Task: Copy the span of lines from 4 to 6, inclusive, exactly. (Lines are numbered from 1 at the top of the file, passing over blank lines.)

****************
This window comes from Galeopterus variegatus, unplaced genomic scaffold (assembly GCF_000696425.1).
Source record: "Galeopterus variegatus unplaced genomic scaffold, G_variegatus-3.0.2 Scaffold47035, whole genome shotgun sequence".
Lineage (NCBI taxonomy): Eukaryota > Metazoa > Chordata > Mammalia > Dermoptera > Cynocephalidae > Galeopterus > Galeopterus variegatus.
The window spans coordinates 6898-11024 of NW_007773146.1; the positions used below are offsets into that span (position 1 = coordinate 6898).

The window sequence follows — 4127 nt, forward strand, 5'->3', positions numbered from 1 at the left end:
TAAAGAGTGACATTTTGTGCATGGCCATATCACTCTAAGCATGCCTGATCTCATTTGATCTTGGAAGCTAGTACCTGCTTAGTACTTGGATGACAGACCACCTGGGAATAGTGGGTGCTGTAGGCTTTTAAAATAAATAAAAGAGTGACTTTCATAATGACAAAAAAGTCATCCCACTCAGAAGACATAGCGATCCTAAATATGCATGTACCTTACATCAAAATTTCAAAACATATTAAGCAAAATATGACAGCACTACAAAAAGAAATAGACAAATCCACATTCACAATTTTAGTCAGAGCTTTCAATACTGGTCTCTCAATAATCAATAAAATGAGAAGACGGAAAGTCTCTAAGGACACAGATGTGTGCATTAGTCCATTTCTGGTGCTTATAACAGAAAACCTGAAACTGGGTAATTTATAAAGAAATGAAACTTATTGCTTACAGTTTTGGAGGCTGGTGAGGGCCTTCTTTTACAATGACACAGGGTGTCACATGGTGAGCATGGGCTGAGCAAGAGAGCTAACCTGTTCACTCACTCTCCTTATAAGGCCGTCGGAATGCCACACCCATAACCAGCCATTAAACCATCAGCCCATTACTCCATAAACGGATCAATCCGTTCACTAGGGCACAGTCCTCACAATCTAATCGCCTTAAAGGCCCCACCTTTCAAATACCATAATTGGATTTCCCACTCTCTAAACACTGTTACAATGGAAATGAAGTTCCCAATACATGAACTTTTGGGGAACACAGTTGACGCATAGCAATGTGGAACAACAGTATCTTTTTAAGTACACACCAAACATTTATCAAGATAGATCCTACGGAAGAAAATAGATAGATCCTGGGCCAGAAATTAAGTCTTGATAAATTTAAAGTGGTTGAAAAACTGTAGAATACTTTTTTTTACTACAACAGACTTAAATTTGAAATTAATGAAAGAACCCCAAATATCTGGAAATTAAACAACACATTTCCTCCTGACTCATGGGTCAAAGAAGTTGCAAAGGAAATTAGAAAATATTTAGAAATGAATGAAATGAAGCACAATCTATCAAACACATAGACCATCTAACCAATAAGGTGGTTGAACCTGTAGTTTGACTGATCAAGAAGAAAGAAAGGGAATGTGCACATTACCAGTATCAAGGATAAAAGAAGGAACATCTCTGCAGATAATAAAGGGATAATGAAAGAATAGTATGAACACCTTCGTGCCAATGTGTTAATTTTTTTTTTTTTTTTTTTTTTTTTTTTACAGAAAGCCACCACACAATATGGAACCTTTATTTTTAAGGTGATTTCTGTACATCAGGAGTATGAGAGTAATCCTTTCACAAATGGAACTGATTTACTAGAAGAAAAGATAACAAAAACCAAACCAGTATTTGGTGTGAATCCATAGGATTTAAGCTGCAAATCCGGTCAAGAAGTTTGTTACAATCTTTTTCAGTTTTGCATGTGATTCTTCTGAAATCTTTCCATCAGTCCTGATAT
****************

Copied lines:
The window spans coordinates 6898-11024 of NW_007773146.1; the positions used below are offsets into that span (position 1 = coordinate 6898).

The window sequence follows — 4127 nt, forward strand, 5'->3', positions numbered from 1 at the left end:
TAAAGAGTGACATTTTGTGCATGGCCATATCACTCTAAGCATGCCTGATCTCATTTGATCTTGGAAGCTAGTACCTGCTTAGTACTTGGATGACAGACCACCTGGGAATAGTGGGTGCTGTAGGCTTTTAAAATAAATAAAAGAGTGACTTTCATAATGACAAAAAAGTCATCCCACTCAGAAGACATAGCGATCCTAAATATGCATGTACCTTACATCAAAATTTCAAAACATATTAAGCAAAATATGACAGCACTACAAAAAGAAATAGACAAATCCACATTCACAATTTTAGTCAGAGCTTTCAATACTGGTCTCTCAATAATCAATAAAATGAGAAGACGGAAAGTCTCTAAGGACACAGATGTGTGCATTAGTCCATTTCTGGTGCTTATAACAGAAAACCTGAAACTGGGTAATTTATAAAGAAATGAAACTTATTGCTTACAGTTTTGGAGGCTGGTGAGGGCCTTCTTTTACAATGACACAGGGTGTCACATGGTGAGCATGGGCTGAGCAAGAGAGCTAACCTGTTCACTCACTCTCCTTATAAGGCCGTCGGAATGCCACACCCATAACCAGCCATTAAACCATCAGCCCATTACTCCATAAACGGATCAATCCGTTCACTAGGGCACAGTCCTCACAATCTAATCGCCTTAAAGGCCCCACCTTTCAAATACCATAATTGGATTTCCCACTCTCTAAACACTGTTACAATGGAAATGAAGTTCCCAATACATGAACTTTTGGGGAACACAGTTGACGCATAGCAATGTGGAACAACAGTATCTTTTTAAGTACACACCAAACATTTATCAAGATAGATCCTACGGAAGAAAATAGATAGATCCTGGGCCAGAAATTAAGTCTTGATAAATTTAAAGTGGTTGAAAAACTGTAGAATACTTTTTTTTACTACAACAGACTTAAATTTGAAATTAATGAAAGAACCCCAAATATCTGGAAATTAAACAACACATTTCCTCCTGACTCATGGGTCAAAGAAGTTGCAAAGGAAATTAGAAAATATTTAGAAATGAATGAAATGAAGCACAATCTATCAAACACATAGACCATCTAACCAATAAGGTGGTTGAACCTGTAGTTTGACTGATCAAGAAGAAAGAAAGGGAATGTGCACATTACCAGTATCAAGGATAAAAGAAGGAACATCTCTGCAGATAATAAAGGGATAATGAAAGAATAGTATGAACACCTTCGTGCCAATGTGTTAATTTTTTTTTTTTTTTTTTTTTTTTTTTTACAGAAAGCCACCACACAATATGGAACCTTTATTTTTAAGGTGATTTCTGTACATCAGGAGTATGAGAGTAATCCTTTCACAAATGGAACTGATTTACTAGAAGAAAAGATAACAAAAACCAAACCAGTATTTGGTGTGAATCCATAGGATTTAAGCTGCAAATCCGGTCAAGAAGTTTGTTACAATCTTTTTCAGTTTTGCATGTGATTCTTCTGAAATCTTTCCATCAGTCCTGATAT